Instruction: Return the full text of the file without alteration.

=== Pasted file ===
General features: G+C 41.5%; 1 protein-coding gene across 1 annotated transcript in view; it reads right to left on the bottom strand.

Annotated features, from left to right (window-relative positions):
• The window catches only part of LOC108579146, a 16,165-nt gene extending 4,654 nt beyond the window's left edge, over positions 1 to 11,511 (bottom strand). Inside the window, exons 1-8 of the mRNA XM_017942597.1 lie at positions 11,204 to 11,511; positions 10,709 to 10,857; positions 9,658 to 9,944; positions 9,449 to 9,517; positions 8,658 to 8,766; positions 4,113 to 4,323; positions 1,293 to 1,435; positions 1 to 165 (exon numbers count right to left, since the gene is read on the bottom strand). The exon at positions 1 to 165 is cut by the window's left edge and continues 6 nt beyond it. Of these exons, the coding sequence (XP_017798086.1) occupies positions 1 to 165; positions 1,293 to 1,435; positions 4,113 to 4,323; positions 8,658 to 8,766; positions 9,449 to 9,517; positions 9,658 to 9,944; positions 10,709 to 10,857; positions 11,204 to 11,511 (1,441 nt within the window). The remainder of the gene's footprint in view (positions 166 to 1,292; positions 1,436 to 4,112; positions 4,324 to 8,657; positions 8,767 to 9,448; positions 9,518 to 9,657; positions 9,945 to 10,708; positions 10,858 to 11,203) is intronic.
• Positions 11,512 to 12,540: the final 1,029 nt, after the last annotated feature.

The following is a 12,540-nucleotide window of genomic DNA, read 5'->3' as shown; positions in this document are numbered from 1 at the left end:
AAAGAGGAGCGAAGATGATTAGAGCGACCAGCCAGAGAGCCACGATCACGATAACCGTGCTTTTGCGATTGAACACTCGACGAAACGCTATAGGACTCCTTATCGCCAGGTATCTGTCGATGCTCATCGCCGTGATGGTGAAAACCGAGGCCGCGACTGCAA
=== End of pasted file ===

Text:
General features: G+C 41.5%; 1 protein-coding gene across 1 annotated transcript in view; it reads right to left on the bottom strand.

Annotated features, from left to right (window-relative positions):
• The window catches only part of LOC108579146, a 16,165-nt gene extending 4,654 nt beyond the window's left edge, over positions 1 to 11,511 (bottom strand). Inside the window, exons 1-8 of the mRNA XM_017942597.1 lie at positions 11,204 to 11,511; positions 10,709 to 10,857; positions 9,658 to 9,944; positions 9,449 to 9,517; positions 8,658 to 8,766; positions 4,113 to 4,323; positions 1,293 to 1,435; positions 1 to 165 (exon numbers count right to left, since the gene is read on the bottom strand). The exon at positions 1 to 165 is cut by the window's left edge and continues 6 nt beyond it. Of these exons, the coding sequence (XP_017798086.1) occupies positions 1 to 165; positions 1,293 to 1,435; positions 4,113 to 4,323; positions 8,658 to 8,766; positions 9,449 to 9,517; positions 9,658 to 9,944; positions 10,709 to 10,857; positions 11,204 to 11,511 (1,441 nt within the window). The remainder of the gene's footprint in view (positions 166 to 1,292; positions 1,436 to 4,112; positions 4,324 to 8,657; positions 8,767 to 9,448; positions 9,518 to 9,657; positions 9,945 to 10,708; positions 10,858 to 11,203) is intronic.
• Positions 11,512 to 12,540: the final 1,029 nt, after the last annotated feature.

The following is a 12,540-nucleotide window of genomic DNA, read 5'->3' as shown; positions in this document are numbered from 1 at the left end:
AAAGAGGAGCGAAGATGATTAGAGCGACCAGCCAGAGAGCCACGATCACGATAACCGTGCTTTTGCGATTGAACACTCGACGAAACGCTATAGGACTCCTTATCGCCAGGTATCTGTCGATGCTCATCGCCGTGATGGTGAAAACCGAGGCCGCGACTGCAA